I wrote in the beginning that this account is not meant as a model to gain credibility in any local arena. Despite this (and aware of the methodological tensions between etic and emic approaches that underpin such an attitude10) the Booster project's narrative at the moment seems to me to be strong enough to generate some good advice that I mean to keep in mind as I venture in my next projects. Here they are: 1. 2. infiltrate. Recruiting into the project people that belong to its target allows to take advantage of their knowledge about it. invest on the workgroup. Train it, support it, give it space to take initiatives, build up its credibility with respect to the rest of the project's organization. go viral. Group members, if they believe in what they are doing, will put their personal credibility behind the project; this makes communication a lot more effective. It will be perceived as word-ofmouth within the community rather than as top-down advertising. connote the project with an aesthetic that the target group can recognize as its own. The institutional-bureaucratic style normally used for ESF projects in Italy is almost always worse than useless. Certainly so with young, creative people. open the project and its decision making process towards third parties as much as possible. In a situation of mutual distrustfulness among stakeholders, too much discretion is perceived as suspicious. above all, take action and don't yield to the cynicism of “change is impossible”. If the main goal seems out of reach, the thing to do is most likely to go for a less ambitious one, keeping in mine that the action taken to reach the latter may open up a path towards the main goal that seemed unreachable at the start. Maintaining some negative capability for a first (long) phase of a project is advisable.
I owe this observation to Tommaso Fabbri.






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Footnote 1: hacker tradition and music in Pescara
In the last months of 2006 I decide to enrich the Booster network with some firms and NGOs that focus not on music, but on hi-tech. We have found out that Pescara has a strong hacker tradition, and that this has generated a good competence pool on ICTs, and on open source software in particular. Given the appetite for technology of the music business in the third millennium, we find it logical to strengthen the ties – that were already there anyway – between the hacker and the music scenes. So I decide to try and bring the hackers into the network. I write in the Atlas:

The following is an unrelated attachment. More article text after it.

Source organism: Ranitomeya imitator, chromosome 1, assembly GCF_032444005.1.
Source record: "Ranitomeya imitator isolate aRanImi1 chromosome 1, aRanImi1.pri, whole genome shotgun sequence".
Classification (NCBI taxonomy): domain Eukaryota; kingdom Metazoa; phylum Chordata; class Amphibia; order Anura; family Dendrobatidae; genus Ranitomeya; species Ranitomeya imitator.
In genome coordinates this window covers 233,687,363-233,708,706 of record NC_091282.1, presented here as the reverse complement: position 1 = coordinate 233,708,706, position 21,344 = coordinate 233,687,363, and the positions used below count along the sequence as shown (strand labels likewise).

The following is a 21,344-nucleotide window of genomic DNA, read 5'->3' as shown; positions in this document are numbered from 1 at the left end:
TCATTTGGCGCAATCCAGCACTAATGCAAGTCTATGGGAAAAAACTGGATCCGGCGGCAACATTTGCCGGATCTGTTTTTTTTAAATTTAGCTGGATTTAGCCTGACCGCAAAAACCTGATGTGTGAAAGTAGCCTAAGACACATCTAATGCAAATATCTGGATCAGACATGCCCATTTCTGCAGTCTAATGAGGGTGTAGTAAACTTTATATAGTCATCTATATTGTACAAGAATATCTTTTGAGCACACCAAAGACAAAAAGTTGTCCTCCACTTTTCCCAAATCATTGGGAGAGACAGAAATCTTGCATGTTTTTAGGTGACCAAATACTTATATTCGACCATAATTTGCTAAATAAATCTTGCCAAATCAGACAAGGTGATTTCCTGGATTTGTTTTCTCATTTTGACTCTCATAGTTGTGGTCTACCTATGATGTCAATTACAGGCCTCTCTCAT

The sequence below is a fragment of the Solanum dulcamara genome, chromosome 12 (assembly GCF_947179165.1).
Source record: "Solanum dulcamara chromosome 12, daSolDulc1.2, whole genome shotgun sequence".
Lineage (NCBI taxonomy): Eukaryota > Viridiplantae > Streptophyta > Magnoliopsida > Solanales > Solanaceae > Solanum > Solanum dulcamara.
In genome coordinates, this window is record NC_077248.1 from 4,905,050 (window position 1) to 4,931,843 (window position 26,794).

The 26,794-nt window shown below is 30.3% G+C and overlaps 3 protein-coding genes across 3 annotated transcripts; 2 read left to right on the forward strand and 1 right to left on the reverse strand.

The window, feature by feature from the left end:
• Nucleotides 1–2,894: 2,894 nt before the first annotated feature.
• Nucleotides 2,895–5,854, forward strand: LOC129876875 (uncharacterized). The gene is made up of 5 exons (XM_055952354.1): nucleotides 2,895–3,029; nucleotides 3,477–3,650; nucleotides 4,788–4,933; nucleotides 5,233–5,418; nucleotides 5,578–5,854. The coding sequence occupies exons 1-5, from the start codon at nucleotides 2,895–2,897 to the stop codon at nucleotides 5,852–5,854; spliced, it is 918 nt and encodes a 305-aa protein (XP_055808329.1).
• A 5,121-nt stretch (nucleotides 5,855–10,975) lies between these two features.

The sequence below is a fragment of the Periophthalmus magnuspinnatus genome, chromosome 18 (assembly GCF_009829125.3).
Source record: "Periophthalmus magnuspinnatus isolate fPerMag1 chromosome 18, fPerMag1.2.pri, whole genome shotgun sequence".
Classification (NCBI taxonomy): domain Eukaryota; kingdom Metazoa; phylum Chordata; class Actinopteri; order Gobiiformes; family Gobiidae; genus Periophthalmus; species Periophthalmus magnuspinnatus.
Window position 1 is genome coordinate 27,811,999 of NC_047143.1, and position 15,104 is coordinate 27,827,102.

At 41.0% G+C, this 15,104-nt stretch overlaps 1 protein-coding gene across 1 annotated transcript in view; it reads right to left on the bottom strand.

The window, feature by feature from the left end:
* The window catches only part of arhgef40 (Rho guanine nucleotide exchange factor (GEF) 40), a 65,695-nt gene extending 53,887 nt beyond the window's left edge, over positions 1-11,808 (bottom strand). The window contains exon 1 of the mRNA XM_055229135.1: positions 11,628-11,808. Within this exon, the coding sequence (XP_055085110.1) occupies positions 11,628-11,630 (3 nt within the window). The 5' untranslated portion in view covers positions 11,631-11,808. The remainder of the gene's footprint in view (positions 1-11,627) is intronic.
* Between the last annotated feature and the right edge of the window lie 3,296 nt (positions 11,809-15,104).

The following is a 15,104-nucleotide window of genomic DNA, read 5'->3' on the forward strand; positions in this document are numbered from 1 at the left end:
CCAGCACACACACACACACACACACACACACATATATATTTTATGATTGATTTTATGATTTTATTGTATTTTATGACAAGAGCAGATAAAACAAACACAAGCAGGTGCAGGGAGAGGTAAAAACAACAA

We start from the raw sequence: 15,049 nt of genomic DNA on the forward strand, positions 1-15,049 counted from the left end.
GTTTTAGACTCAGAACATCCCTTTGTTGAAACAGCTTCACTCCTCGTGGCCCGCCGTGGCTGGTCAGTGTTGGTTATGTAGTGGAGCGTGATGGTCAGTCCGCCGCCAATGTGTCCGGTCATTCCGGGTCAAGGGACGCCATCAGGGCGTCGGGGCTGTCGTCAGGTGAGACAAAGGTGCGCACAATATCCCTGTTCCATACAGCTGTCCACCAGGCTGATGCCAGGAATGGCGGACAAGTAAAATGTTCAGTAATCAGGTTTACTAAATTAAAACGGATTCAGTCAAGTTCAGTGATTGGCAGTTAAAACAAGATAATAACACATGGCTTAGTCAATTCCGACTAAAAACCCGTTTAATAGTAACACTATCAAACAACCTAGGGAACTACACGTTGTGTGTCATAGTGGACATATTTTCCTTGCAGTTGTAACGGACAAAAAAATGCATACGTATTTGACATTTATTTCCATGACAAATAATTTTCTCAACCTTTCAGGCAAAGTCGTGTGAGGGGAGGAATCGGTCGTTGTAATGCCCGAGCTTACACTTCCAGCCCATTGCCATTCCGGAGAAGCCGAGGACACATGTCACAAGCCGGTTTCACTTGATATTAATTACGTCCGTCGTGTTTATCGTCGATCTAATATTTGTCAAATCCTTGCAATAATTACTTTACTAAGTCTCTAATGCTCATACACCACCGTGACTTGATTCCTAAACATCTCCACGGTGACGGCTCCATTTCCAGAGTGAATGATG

To use an idiom that has begun to spread in the Booster workgroup, rockers and hackers know each other, hang out with each other, share interests and experiences. So Denis Roio, a Pescarese hacker who moved to Amsterdam, develops an open source program for djs, FreeJ, and for audio webcasting, MuSE; cybernetic and artificial intelligence expert Luigi Pagliarini (who works between Italy and Denmark) co-founds Ecoteca and organizes there PEAM (Pescara Electronic Arts Meeting 11); the Zapotek collective organizes electronic music events, embracing at the same time the open source philosophy; the Premio Web Italia (Italian Web Award) promotes a music festival; both Ecoteca and Orange (Pescarese clubs, ndr) are committed to use only Linux for their data systems. We think this closeness is an extraordinary resource not only for the music scene, but for the city at large. As is well known, the ability to use creatively the internet and ICTs in general has become a primary competitive driver; furthermore, the hi-tech world is a formidable generator ofinnovation – not necessarily technical innovation only.

Both Roberto and Elisa have close ties with the hacker community and guide me in this exploration. They warn me repeatedly that they are pretty marginal to the city's life, so much that many of its most prominent members work outside of Pescara (some have moved to different countries). They have a point: we find that they are generally tech savvy, but they feel left out and are generally pessimistic about the possibility of a positive change. Also, they are not used to collaborating outside of a narrow circle: some of them, anyway, get involved.

Footnote 2: Booster's internet tools
The Booster project is a heavy user of internet tools, that has made interaction – hence the work – a lot easier. Improve these tools and train workgroups to use them well is a path we think it is certainly worth going down. They are: email – My “Tools action” folder contains, at the time of writing, 296 messages. I have used it a lot as an source to build an account of the discussions related here. Obviously, the willingness of some group members (like Marco) to communicate in writing is an advantage for communication and rigour, and it leaves a trace that can be searched for self-assessment. Skype – Skype is a platform for voice communication over internet (VOIP). in the November 2006-January 2007 period Marco, Roberto, Elisa and I did a lot of conference calls on Skype: they are easy to use and free. Since I live in